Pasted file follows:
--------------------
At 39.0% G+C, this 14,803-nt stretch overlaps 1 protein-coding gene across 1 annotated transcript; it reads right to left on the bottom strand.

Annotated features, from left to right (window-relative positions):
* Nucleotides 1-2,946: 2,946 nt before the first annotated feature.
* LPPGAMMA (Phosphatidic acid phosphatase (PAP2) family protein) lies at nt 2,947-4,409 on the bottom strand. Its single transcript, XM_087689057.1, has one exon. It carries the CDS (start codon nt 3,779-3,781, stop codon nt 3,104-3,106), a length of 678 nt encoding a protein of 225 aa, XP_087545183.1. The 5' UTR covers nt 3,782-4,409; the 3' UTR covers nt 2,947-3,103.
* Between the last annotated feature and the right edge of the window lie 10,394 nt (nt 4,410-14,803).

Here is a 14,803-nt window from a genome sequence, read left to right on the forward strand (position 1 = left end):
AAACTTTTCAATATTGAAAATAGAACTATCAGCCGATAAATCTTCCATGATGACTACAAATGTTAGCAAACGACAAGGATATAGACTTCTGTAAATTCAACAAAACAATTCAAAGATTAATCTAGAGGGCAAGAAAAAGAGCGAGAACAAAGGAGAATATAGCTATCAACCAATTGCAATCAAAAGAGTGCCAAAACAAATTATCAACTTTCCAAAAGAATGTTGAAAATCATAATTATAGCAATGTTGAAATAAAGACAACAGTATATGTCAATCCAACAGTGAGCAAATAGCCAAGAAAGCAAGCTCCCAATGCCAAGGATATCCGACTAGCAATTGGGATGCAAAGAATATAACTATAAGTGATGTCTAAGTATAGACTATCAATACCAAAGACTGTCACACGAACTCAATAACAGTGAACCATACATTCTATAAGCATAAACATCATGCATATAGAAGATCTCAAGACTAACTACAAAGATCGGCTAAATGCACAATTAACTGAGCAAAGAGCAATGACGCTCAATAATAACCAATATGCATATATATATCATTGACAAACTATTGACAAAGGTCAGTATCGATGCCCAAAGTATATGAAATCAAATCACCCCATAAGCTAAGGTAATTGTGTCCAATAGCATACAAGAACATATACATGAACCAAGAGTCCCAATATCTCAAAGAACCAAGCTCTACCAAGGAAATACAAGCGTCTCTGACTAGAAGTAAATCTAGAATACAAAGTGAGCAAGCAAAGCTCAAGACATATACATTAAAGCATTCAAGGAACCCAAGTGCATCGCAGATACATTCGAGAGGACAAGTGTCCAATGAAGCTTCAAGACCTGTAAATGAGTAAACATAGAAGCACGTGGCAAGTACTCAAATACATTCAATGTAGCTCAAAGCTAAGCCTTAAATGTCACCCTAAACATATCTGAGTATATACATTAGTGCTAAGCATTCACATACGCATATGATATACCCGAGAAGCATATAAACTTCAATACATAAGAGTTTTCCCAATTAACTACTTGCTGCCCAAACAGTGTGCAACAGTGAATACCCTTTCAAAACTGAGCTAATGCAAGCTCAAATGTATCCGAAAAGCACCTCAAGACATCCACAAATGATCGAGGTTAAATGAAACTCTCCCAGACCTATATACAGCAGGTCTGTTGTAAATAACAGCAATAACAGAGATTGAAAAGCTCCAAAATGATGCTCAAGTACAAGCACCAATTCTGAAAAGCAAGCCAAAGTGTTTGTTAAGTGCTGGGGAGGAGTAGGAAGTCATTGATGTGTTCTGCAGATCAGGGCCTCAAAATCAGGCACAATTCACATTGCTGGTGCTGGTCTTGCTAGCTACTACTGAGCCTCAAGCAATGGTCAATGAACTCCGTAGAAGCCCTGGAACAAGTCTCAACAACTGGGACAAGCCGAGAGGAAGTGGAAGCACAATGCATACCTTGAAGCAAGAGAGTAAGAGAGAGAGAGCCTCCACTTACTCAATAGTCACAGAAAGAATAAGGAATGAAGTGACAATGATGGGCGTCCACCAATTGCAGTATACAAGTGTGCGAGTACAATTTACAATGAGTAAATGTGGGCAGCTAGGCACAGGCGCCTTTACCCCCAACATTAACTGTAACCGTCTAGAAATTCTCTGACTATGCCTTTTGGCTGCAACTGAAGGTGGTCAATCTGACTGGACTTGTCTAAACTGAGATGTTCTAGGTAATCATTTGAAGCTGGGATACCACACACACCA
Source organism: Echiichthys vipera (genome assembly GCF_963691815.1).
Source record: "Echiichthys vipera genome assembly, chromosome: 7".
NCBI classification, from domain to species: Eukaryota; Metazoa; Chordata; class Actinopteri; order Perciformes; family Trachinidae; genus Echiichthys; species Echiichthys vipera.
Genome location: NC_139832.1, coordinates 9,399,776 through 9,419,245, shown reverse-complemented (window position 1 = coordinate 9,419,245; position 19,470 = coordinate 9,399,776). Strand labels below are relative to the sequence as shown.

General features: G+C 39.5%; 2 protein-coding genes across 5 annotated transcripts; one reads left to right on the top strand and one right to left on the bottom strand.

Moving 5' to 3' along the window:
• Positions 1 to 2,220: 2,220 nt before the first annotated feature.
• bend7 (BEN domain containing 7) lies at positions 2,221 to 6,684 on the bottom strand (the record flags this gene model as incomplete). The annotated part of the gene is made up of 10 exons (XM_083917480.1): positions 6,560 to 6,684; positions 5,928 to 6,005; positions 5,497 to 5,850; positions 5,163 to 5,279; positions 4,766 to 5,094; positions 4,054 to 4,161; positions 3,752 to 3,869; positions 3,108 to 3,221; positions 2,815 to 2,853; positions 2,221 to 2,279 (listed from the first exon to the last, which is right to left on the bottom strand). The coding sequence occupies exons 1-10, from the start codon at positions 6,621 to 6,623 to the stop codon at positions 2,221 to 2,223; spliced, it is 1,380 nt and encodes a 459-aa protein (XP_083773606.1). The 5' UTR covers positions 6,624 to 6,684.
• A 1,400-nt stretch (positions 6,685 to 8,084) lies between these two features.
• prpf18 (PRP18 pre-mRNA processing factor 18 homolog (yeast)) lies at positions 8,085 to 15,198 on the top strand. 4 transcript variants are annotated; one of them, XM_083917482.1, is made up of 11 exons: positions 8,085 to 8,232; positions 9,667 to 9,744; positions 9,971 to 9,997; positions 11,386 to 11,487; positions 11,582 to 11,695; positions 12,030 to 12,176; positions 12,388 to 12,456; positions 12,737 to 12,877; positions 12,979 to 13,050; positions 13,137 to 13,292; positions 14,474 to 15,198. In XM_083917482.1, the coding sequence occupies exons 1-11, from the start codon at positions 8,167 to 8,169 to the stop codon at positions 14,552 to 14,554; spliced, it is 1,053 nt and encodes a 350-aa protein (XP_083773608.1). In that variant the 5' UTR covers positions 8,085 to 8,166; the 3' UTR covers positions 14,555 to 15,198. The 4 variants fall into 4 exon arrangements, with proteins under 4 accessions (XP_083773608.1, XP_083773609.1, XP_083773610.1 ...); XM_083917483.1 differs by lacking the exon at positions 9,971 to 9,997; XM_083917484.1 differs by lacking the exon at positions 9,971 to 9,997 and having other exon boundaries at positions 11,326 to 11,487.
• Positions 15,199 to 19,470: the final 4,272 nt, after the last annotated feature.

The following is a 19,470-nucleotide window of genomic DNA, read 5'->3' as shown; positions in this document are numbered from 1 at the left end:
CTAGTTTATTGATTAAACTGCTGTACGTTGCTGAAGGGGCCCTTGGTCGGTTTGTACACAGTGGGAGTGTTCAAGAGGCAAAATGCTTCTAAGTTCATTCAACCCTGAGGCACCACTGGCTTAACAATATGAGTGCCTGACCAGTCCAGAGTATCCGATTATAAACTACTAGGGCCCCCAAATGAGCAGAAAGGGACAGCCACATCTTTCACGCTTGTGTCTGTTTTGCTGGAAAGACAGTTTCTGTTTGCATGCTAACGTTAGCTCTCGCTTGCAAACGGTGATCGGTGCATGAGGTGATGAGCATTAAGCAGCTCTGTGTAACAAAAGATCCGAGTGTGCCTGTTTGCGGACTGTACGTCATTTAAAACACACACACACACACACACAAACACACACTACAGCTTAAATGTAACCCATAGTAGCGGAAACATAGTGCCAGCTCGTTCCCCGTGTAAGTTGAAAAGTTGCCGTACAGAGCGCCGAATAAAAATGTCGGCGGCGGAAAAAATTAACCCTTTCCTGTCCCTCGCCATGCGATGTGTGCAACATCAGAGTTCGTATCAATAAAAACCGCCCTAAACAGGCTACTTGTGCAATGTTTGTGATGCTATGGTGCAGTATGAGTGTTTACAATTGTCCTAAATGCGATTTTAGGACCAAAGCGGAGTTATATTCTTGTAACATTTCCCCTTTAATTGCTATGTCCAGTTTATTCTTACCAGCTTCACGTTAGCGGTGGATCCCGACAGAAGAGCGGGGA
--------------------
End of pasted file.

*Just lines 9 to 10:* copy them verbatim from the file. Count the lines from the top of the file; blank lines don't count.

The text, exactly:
Source record: "Echiichthys vipera genome assembly, chromosome: 7".
NCBI classification, from domain to species: Eukaryota; Metazoa; Chordata; class Actinopteri; order Perciformes; family Trachinidae; genus Echiichthys; species Echiichthys vipera.